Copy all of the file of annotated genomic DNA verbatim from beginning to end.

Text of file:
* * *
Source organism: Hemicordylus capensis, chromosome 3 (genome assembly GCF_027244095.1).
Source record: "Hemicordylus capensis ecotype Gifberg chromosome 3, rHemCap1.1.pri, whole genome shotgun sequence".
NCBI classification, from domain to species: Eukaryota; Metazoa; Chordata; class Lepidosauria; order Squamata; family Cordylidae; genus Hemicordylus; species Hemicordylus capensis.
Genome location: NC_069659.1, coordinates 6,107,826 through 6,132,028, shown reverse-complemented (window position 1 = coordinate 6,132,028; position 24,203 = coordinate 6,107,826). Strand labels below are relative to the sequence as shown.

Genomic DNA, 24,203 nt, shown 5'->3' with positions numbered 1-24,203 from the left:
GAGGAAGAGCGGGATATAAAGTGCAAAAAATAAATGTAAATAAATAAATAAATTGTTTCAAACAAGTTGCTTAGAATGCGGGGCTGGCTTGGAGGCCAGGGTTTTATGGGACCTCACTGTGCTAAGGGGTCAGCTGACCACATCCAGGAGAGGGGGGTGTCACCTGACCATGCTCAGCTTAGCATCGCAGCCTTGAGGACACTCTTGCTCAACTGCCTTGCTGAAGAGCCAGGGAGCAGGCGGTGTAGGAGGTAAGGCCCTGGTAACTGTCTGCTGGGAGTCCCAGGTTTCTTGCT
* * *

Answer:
Source organism: Hemicordylus capensis, chromosome 3 (genome assembly GCF_027244095.1).
Source record: "Hemicordylus capensis ecotype Gifberg chromosome 3, rHemCap1.1.pri, whole genome shotgun sequence".
NCBI classification, from domain to species: Eukaryota; Metazoa; Chordata; class Lepidosauria; order Squamata; family Cordylidae; genus Hemicordylus; species Hemicordylus capensis.
Genome location: NC_069659.1, coordinates 6,107,826 through 6,132,028, shown reverse-complemented (window position 1 = coordinate 6,132,028; position 24,203 = coordinate 6,107,826). Strand labels below are relative to the sequence as shown.

Genomic DNA, 24,203 nt, shown 5'->3' with positions numbered 1-24,203 from the left:
GAGGAAGAGCGGGATATAAAGTGCAAAAAATAAATGTAAATAAATAAATAAATTGTTTCAAACAAGTTGCTTAGAATGCGGGGCTGGCTTGGAGGCCAGGGTTTTATGGGACCTCACTGTGCTAAGGGGTCAGCTGACCACATCCAGGAGAGGGGGGTGTCACCTGACCATGCTCAGCTTAGCATCGCAGCCTTGAGGACACTCTTGCTCAACTGCCTTGCTGAAGAGCCAGGGAGCAGGCGGTGTAGGAGGTAAGGCCCTGGTAACTGTCTGCTGGGAGTCCCAGGTTTCTTGCT